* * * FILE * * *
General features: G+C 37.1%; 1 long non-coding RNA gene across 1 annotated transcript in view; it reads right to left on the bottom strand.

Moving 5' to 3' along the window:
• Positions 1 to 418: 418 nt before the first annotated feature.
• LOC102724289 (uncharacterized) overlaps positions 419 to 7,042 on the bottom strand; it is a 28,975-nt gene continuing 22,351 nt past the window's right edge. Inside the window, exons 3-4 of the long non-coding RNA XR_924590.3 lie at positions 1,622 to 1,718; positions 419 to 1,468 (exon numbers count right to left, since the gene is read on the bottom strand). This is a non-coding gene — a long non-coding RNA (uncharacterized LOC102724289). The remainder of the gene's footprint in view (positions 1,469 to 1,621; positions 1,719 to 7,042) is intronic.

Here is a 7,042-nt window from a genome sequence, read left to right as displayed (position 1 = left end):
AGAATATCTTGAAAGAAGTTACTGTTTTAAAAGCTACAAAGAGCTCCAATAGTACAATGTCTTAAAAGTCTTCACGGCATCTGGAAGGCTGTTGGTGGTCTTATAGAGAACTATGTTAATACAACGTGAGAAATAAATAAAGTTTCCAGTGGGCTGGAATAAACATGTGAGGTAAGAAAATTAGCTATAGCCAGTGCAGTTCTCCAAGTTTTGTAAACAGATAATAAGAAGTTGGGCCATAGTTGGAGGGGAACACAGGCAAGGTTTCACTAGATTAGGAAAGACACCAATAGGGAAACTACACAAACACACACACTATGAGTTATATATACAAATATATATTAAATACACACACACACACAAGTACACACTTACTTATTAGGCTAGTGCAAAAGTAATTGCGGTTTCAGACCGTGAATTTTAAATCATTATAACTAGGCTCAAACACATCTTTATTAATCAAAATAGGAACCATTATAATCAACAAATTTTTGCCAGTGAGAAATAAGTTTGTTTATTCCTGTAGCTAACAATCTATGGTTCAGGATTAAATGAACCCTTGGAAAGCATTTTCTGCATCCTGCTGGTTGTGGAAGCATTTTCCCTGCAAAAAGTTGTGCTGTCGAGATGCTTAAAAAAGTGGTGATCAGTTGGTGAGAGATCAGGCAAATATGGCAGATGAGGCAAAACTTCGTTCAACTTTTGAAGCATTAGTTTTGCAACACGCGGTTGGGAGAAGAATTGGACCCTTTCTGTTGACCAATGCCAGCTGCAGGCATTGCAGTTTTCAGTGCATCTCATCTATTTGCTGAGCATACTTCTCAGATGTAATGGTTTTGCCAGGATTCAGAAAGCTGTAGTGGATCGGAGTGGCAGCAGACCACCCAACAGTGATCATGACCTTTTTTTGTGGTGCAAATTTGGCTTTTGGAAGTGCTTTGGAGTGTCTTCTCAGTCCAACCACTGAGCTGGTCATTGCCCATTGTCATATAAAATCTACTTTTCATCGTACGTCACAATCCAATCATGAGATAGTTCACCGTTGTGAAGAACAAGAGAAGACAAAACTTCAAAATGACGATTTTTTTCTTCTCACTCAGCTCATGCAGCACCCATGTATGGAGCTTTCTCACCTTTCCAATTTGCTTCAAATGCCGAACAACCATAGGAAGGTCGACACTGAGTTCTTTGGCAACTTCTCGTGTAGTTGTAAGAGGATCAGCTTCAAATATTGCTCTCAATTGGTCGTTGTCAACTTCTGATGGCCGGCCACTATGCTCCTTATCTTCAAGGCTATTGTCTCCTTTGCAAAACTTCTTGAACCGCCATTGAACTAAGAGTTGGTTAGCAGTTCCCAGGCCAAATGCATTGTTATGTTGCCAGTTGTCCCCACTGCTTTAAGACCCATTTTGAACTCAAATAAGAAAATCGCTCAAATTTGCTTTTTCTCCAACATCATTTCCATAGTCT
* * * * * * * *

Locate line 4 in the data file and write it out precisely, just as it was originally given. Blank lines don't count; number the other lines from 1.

• LOC102724289 (uncharacterized) overlaps positions 419 to 7,042 on the bottom strand; it is a 28,975-nt gene continuing 22,351 nt past the window's right edge. Inside the window, exons 3-4 of the long non-coding RNA XR_924590.3 lie at positions 1,622 to 1,718; positions 419 to 1,468 (exon numbers count right to left, since the gene is read on the bottom strand). This is a non-coding gene — a long non-coding RNA (uncharacterized LOC102724289). The remainder of the gene's footprint in view (positions 1,469 to 1,621; positions 1,719 to 7,042) is intronic.